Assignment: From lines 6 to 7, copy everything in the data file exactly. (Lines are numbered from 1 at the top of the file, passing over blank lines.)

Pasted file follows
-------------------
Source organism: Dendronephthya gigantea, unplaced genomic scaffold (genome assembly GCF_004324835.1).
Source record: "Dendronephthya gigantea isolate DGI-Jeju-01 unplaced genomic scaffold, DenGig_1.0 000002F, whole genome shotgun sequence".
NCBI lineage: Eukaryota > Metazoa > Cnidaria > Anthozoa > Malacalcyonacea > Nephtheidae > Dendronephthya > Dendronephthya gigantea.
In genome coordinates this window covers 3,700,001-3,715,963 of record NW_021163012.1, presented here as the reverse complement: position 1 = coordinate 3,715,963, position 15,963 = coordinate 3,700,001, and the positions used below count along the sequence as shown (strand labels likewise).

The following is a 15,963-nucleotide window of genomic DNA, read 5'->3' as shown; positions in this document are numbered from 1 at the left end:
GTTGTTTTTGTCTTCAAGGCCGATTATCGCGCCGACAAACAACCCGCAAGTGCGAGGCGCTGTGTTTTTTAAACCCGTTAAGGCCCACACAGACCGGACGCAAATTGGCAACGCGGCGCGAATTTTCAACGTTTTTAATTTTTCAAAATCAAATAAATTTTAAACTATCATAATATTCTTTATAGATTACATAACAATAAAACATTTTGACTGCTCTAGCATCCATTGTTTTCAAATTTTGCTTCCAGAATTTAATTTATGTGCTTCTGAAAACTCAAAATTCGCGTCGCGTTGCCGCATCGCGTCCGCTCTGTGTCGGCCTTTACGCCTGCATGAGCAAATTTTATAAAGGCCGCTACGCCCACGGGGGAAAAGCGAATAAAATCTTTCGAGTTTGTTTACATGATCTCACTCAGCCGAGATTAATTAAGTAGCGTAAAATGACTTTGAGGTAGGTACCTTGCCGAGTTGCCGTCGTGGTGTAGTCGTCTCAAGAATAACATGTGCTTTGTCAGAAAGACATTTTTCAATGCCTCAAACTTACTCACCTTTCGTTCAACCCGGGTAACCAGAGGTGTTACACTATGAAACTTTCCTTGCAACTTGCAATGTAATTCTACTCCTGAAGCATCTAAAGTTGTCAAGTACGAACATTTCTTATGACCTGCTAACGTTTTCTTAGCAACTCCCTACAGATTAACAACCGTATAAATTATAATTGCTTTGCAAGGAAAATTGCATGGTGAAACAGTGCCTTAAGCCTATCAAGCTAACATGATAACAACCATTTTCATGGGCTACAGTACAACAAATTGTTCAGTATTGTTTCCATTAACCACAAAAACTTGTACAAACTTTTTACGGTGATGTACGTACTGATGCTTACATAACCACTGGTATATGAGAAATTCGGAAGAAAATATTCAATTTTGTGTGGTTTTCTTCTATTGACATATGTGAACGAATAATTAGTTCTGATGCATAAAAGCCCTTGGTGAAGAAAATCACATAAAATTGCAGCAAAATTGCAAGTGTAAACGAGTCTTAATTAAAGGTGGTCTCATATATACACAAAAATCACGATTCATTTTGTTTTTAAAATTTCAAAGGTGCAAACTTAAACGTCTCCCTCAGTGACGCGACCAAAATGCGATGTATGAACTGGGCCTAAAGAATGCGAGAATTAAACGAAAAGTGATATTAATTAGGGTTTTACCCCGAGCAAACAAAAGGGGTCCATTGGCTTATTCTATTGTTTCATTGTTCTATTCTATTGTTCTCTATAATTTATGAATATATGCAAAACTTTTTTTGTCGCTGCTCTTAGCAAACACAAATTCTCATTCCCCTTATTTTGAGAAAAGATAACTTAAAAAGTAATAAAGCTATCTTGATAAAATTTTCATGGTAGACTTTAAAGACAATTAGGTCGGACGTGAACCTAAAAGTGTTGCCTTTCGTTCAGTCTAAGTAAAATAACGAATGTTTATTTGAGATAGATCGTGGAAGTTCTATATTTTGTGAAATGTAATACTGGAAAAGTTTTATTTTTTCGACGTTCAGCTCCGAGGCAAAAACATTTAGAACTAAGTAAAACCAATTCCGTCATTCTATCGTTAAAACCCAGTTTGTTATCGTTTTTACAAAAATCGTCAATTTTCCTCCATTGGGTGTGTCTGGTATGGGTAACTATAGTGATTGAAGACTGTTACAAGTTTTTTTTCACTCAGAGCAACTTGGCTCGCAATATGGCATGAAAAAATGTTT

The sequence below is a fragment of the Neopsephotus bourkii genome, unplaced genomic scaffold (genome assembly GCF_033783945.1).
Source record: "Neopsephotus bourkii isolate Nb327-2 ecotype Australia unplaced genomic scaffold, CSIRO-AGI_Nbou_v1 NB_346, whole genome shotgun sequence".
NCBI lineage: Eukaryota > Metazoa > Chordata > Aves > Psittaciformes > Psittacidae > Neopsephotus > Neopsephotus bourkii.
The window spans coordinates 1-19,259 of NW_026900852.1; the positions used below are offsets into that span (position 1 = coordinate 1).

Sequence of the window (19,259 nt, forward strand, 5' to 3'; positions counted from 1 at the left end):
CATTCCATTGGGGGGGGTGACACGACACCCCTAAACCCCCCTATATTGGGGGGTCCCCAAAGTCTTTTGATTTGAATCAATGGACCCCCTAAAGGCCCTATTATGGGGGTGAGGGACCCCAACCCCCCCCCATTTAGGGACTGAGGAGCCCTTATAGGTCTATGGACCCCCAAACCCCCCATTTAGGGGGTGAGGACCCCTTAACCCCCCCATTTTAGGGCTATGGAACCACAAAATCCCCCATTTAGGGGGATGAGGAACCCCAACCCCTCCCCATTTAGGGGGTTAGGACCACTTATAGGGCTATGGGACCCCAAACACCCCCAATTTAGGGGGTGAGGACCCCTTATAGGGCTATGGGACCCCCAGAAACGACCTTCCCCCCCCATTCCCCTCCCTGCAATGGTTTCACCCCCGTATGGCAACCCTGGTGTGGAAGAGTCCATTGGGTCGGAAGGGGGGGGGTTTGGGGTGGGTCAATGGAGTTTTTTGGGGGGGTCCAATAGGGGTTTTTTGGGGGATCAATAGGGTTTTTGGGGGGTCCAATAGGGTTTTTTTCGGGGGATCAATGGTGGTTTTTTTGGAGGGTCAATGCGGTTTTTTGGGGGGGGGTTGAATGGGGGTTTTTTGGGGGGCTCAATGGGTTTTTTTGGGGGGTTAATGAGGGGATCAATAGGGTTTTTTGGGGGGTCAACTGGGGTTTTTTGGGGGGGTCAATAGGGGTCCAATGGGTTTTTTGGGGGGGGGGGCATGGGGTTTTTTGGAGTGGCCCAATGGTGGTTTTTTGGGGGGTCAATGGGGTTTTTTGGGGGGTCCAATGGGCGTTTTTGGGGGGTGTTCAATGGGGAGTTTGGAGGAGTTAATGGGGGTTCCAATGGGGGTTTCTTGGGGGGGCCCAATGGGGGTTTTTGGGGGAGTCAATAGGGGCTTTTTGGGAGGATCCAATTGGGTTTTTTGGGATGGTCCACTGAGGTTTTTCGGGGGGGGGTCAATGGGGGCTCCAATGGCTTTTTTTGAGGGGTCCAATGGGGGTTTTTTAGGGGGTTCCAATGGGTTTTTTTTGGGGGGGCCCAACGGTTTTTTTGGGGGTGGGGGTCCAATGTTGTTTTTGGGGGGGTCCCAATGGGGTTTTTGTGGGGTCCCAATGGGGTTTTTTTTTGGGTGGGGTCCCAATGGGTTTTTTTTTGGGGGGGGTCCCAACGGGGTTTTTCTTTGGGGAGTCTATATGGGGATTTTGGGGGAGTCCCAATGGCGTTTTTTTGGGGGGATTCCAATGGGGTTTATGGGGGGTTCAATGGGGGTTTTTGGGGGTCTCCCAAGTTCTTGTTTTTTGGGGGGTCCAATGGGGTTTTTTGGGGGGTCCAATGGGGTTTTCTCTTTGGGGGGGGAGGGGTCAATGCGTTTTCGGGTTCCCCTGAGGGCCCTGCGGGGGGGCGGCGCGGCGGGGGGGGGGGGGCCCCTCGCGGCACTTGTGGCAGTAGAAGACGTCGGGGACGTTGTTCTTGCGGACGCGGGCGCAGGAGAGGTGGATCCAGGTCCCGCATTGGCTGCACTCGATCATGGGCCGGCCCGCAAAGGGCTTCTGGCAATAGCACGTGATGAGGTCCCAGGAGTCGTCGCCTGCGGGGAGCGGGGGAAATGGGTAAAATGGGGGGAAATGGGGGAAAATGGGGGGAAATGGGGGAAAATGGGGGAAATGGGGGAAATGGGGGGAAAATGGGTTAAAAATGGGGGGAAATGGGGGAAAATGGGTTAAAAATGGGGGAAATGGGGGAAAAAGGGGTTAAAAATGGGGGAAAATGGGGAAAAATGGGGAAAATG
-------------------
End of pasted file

GTTGTTTTTGTCTTCAAGGCCGATTATCGCGCCGACAAACAACCCGCAAGTGCGAGGCGCTGTGTTTTTTAAACCCGTTAAGGCCCACACAGACCGGACGCAAATTGGCAACGCGGCGCGAATTTTCAACGTTTTTAATTTTTCAAAATCAAATAAATTTTAAACTATCATAATATTCTTTATAGATTACATAACAATAAAACATTTTGACTGCTCTAGCATCCATTGTTTTCAAATTTTGCTTCCAGAATTTAATTTATGTGCTTCTGAAAACTCAAAATTCGCGTCGCGTTGCCGCATCGCGTCCGCTCTGTGTCGGCCTTTACGCCTGCATGAGCAAATTTTATAAAGGCCGCTACGCCCACGGGGGAAAAGCGAATAAAATCTTTCGAGTTTGTTTACATGATCTCACTCAGCCGAGATTAATTAAGTAGCGTAAAATGACTTTGAGGTAGGTACCTTGCCGAGTTGCCGTCGTGGTGTAGTCGTCTCAAGAATAACATGTGCTTTGTCAGAAAGACATTTTTCAATGCCTCAAACTTACTCACCTTTCGTTCAACCCGGGTAACCAGAGGTGTTACACTATGAAACTTTCCTTGCAACTTGCAATGTAATTCTACTCCTGAAGCATCTAAAGTTGTCAAGTACGAACATTTCTTATGACCTGCTAACGTTTTCTTAGCAACTCCCTACAGATTAACAACCGTATAAATTATAATTGCTTTGCAAGGAAAATTGCATGGTGAAACAGTGCCTTAAGCCTATCAAGCTAACATGATAACAACCATTTTCATGGGCTACAGTACAACAAATTGTTCAGTATTGTTTCCATTAACCACAAAAACTTGTACAAACTTTTTACGGTGATGTACGTACTGATGCTTACATAACCACTGGTATATGAGAAATTCGGAAGAAAATATTCAATTTTGTGTGGTTTTCTTCTATTGACATATGTGAACGAATAATTAGTTCTGATGCATAAAAGCCCTTGGTGAAGAAAATCACATAAAATTGCAGCAAAATTGCAAGTGTAAACGAGTCTTAATTAAAGGTGGTCTCATATATACACAAAAATCACGATTCATTTTGTTTTTAAAATTTCAAAGGTGCAAACTTAAACGTCTCCCTCAGTGACGCGACCAAAATGCGATGTATGAACTGGGCCTAAAGAATGCGAGAATTAAACGAAAAGTGATATTAATTAGGGTTTTACCCCGAGCAAACAAAAGGGGTCCATTGGCTTATTCTATTGTTTCATTGTTCTATTCTATTGTTCTCTATAATTTATGAATATATGCAAAACTTTTTTTGTCGCTGCTCTTAGCAAACACAAATTCTCATTCCCCTTATTTTGAGAAAAGATAACTTAAAAAGTAATAAAGCTATCTTGATAAAATTTTCATGGTAGACTTTAAAGACAATTAGGTCGGACGTGAACCTAAAAGTGTTGCCTTTCGTTCAGTCTAAGTAAAATAACGAATGTTTATTTGAGATAGATCGTGGAAGTTCTATATTTTGTGAAATGTAATACTGGAAAAGTTTTATTTTTTCGACGTTCAGCTCCGAGGCAAAAACATTTAGAACTAAGTAAAACCAATTCCGTCATTCTATCGTTAAAACCCAGTTTGTTATCGTTTTTACAAAAATCGTCAATTTTCCTCCATTGGGTGTGTCTGGTATGGGTAACTATAGTGATTGAAGACTGTTACAAGTTTTTTTTCACTCAGAGCAACTTGGCTCGCAATATGGCATGAAAAAATGTTT

The sequence below is a fragment of the Neopsephotus bourkii genome, unplaced genomic scaffold (genome assembly GCF_033783945.1).